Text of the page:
ANNAPOLIS – Despite a postponement and opening day for both the Baltimore Orioles and Washington Nationals, pro-life supporters arrived in throngs to participate in the 39th annual Maryland March for Life March 3, streaming by the hundreds through the streets of the state capital.
“We have to let the vulnerable know we care, whether they can hear us or not,” said Maureen Stansell, a parishioner of St. Andrew by the Bay in Annapolis, as she distributed balloons with a pro-life message: “Smile! Your mother chose life.”
The march was originally scheduled for March 13, but a snowstorm postponed it. The rescheduled event included speaker David Bereit, founder and former CEO of 40 Days for Life, an organization and movement dedicated to ending abortion that began in Texas and has since expanded internationally.
Bereit, a trim man in a tailored suit and cosmopolitan eyeglasses, observed that Maryland’s legislative climate is “very hostile” toward protecting the unborn, but its pro-life citizens are proportionally joyful and dedicated.
“Even in that darkness, the pro-lifers across Maryland are a light that is breaking through,” he said. “You and I are standing up against the greatest injustice, the greatest crisis of our generation, and that crisis is abortion.”
Many marchers have been standing up for a long time.
“I’m 80 years old, and I’ve watched what has happened in our country over the last 40 years since Roe vs. Wade,” said Cathy Stefano, a parishioner of St. Louis in Clarksville who has participated in the march for the past 15 years. Our whole philosophy has changed.”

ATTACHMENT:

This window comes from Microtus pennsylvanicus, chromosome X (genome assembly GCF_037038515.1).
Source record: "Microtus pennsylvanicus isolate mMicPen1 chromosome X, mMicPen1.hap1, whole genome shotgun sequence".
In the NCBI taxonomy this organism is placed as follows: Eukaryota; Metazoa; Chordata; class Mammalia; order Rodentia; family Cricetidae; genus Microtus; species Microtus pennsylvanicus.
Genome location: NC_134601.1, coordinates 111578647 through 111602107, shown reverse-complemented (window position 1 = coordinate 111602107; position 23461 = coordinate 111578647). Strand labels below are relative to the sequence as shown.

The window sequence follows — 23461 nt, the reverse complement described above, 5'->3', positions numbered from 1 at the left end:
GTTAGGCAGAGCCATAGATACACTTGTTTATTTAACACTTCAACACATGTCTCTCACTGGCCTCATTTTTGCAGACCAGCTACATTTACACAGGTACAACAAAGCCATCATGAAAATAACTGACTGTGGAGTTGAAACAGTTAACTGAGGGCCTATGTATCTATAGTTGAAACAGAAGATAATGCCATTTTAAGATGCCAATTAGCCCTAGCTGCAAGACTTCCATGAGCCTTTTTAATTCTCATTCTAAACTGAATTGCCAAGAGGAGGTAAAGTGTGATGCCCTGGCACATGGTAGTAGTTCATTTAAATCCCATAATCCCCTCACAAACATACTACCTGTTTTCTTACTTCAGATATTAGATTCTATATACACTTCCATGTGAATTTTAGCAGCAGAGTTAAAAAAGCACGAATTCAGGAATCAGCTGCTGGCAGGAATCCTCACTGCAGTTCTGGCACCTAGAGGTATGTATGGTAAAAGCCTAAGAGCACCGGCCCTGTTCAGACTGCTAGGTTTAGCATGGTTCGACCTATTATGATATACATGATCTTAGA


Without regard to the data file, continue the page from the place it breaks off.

She said that she was aware of the landmark Supreme Court decision when it was made, and was initially “not too concerned about it, because it was limited,” but has “watched the progression to today.”
“It has led us to many issues, including physician-assisted suicide,” Stefano said, referencing repeated legislative efforts to bring the practice to Maryland.
For the third straight year, the End-of-Life Option Act, which would allow doctors to prescribe lethal medication to patients facing a diagnosis likely to be terminal in six months or less, failed to advance, but supporters have said they are not giving up.
Neither are those who, in Bereit’s words, have taken it upon themselves to be “voices for the vulnerable.”
“I do have hope – you always have to have hope,” said Stansell, the balloon-distributor, acknowledging that a sea change would be necessary to establish a culture that fully embraces and protects life, from conception until natural death. “Hope is one of the theological virtues.”
Hers is fed, she said, by an increasing number of young people who value life and speak up for it.
“I’m here because the pro-life movement means a lot to me,” said Maria LeMonnier, a senior at Mount de Sales Academy in Catonsville. “I myself am adopted – knowing there are other options for families and how important families are, it’s important to spread that message in a kind and loving way.”
LeMonnier was one of 11 students from the all-girls school who attended the march together; others came individually or with their parishes.
Bereit noted that the pro-life movement has gained momentum , with new pro-life laws established in the last two years exceeding the total from the previous 20 years, he said.
“We have to remember, though, as long as one child is at risk – as long as one woman is at risk – we have a lot of work to do,” he said.
As she got ready to march with her five children – two in a double stroller, two walking and one strapped to her front – Maria Centano, a parishioner of Ascension Catholic Church in Bowie, a Washington Archdiocese parish, described the little ones’ embrace of life:
“They already know it’s a baby (growing in the mother) because of the babies I had,” she said.
“Yeah, I could feel Rachel’s feet in your tummy,” said her daughter, Alexandra, smiling at her younger sister.
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